Appetite: 3 delectable pastrami sandwiches

Pub date April 7, 2010
SectionPixel Vision

Who says you can’t get a proper pastrami sandwich in the Bay Area? Granted, that’s one of the things I miss most from days growing up in Jersey when my Dad would take us to the city for pastrami at Carnegie Deli. You have to hunt here but there are a few gems, besides classic Miller’s East Coast Deli. P.S. I’m wishing Orson would bring back its unparalleled pastrami and kraut pizza.

Morty’s Deli
Long a sandwich favorite of mine, the Tenderloin’s Morty’s keeps it real, East Coast style, with an array of sandwiches so good, it was no surprise when word eventually got out and the days of a quiet lunch here (I remember them) were long past. Though it’s not open weekends, it’s a worthy lunch destination (or regular stop for the Civic Center set), especially for their rockin’ Reuben ($7.50), with pastrami, of course, sauerkraut, melting, oozy Swiss cheese, and Russian dressing on rye. They even have a Soy Rueben ($6.75) if you can’t do meat. It’s not an unrealistically huge sandwich, and it’s as comforting as it gets.
Mon-Thu, 8am-8pm; Fri 8am-6pm
280 Golden Gate, SF
(415) 567-3354

Buttercup Grill
Buttercup Grill takes a non-descript, 70’s-looking diner in downtown Oakland and infuses it with home-cooked love, especially in decadent (and cheap – under $4 for most hefty slices) peanut butter pie or signature upside down apple pie… recipes of owner, Debbie Shahvar. As far as pastrami sandwiches go, they make a traditional version loaded with fragrant meat and the light crisp of toasted rye bread. Accompanying sides of coleslaw and potato salad make it one nostalgic East Coast meal.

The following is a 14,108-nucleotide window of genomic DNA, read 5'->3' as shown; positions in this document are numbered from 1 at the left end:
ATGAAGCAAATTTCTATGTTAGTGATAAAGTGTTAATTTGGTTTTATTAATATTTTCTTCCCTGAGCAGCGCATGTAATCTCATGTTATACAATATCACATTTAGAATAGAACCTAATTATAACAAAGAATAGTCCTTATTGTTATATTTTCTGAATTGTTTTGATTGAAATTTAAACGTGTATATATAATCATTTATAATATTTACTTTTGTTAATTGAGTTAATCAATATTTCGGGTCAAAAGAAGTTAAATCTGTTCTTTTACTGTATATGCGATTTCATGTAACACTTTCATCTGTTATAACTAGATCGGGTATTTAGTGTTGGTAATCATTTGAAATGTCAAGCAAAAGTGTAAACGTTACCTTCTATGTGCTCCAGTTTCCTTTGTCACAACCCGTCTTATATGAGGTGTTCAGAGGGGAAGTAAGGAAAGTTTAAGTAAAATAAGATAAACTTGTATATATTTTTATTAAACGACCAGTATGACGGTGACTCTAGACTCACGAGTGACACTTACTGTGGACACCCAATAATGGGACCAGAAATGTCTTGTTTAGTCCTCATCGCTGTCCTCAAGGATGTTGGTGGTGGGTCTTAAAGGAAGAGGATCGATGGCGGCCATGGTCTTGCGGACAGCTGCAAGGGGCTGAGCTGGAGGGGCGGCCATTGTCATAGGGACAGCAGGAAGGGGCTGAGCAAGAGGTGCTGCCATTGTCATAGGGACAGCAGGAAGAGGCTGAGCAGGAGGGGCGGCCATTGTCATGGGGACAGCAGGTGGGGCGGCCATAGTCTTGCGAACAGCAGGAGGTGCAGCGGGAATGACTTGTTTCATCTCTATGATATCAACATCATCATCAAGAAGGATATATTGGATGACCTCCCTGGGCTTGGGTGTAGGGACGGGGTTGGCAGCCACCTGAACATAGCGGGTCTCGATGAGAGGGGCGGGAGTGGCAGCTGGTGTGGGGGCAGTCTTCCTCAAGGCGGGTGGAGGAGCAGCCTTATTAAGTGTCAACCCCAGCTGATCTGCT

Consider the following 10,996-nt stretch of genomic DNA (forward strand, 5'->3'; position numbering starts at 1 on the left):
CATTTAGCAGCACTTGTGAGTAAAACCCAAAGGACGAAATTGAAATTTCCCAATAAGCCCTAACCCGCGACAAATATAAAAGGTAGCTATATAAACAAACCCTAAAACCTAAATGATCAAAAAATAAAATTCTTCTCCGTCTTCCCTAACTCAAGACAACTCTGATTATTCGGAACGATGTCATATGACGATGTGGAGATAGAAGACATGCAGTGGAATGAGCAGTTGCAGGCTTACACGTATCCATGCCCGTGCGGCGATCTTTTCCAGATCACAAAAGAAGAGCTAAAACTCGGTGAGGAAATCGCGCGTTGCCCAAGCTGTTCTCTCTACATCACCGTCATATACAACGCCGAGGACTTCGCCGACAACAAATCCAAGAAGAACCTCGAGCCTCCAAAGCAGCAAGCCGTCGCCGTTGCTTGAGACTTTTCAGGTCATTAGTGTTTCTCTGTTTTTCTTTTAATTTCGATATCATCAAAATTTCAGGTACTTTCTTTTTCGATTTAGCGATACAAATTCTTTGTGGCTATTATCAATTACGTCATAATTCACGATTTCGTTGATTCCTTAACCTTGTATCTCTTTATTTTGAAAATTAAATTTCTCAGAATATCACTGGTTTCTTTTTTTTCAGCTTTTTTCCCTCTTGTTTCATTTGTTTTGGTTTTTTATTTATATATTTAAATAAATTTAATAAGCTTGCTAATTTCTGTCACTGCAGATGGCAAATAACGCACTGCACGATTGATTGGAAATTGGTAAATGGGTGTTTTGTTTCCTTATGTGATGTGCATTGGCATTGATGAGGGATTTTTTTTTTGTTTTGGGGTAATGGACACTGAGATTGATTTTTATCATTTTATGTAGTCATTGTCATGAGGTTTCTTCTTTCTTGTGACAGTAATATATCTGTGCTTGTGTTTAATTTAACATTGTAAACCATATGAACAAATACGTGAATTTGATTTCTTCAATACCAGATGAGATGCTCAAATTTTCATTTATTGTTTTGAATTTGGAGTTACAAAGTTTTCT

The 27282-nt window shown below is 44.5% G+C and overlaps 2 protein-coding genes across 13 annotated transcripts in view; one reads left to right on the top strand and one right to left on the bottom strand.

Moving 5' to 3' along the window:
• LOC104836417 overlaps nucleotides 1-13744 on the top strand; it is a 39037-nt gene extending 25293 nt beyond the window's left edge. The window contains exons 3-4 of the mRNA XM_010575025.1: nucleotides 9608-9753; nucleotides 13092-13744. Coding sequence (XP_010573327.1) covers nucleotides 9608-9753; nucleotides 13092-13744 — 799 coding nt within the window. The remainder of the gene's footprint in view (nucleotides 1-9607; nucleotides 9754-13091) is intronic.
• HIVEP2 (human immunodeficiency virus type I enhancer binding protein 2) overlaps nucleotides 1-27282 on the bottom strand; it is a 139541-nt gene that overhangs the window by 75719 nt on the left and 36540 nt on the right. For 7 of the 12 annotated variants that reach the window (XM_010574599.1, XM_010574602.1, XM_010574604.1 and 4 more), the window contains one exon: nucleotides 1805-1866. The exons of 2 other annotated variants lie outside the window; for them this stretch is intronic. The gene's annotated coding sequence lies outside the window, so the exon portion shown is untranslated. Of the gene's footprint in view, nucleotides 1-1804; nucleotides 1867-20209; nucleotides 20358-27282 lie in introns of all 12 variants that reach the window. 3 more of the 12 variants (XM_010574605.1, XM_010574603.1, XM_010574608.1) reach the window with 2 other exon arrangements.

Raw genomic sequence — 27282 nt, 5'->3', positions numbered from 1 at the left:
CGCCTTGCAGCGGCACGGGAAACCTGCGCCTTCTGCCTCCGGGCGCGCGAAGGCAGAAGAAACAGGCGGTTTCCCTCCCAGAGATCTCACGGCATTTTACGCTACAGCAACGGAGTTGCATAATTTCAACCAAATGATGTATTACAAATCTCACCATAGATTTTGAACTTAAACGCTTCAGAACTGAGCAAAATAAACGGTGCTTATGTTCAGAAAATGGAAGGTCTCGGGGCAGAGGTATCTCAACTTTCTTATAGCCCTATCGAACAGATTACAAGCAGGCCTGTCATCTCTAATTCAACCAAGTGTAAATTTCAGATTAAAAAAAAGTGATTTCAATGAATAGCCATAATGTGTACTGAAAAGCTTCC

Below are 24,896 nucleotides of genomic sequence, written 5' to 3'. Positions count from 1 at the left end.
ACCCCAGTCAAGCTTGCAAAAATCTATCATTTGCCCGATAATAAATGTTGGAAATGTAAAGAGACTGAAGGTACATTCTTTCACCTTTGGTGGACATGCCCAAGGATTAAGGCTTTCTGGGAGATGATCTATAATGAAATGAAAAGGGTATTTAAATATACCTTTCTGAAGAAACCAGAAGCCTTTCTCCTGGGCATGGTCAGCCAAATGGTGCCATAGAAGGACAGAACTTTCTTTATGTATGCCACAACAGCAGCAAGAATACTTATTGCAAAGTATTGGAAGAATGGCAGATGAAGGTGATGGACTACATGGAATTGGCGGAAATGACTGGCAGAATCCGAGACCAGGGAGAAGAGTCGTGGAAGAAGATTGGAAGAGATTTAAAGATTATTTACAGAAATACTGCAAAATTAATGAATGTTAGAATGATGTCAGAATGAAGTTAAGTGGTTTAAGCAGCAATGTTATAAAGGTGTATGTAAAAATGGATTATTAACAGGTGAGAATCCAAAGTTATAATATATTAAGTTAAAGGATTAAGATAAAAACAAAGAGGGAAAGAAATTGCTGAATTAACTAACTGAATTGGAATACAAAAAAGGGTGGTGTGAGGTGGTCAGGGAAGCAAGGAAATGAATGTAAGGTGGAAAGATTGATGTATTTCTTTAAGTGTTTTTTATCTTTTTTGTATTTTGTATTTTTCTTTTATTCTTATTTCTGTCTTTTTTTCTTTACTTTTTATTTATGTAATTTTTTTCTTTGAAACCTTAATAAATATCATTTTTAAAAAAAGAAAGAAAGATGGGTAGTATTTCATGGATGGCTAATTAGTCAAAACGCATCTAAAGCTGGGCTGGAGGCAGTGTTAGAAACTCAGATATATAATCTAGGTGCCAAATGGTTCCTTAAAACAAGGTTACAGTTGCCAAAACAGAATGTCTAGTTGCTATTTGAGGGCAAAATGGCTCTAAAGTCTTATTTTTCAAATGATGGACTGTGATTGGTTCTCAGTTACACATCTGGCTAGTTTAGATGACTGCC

229 Broadway, Oakl.
(510) 444-2976

The Kitchen Table’s kosher delight. Photo by Virginia Miller.

The Kitchen Table
I have some serious service and pricing issues with Mountain View’s The Kitchen Table (see my Perfect Spot write-up). That being said, maybe you should order one to go next time you’re down in the South Bay. The kosher, upscale restaurant does a pastrami ($12 plus $1-$6 for add-ons like sauerkraut or Fresno chilis) unlike the other two I listed. The meat is shaved paper-thin and you’re about ready to balk at price vs. size. This is no authentic East Coast pastrami. But as the folds of meat melt in your mouth within house-made sourdough rye bread, you start to rethink the classic sandwich. Who knew pastrami could taste so light, even airy, yet blissfully meaty?
142 Castro Street, Mountain View

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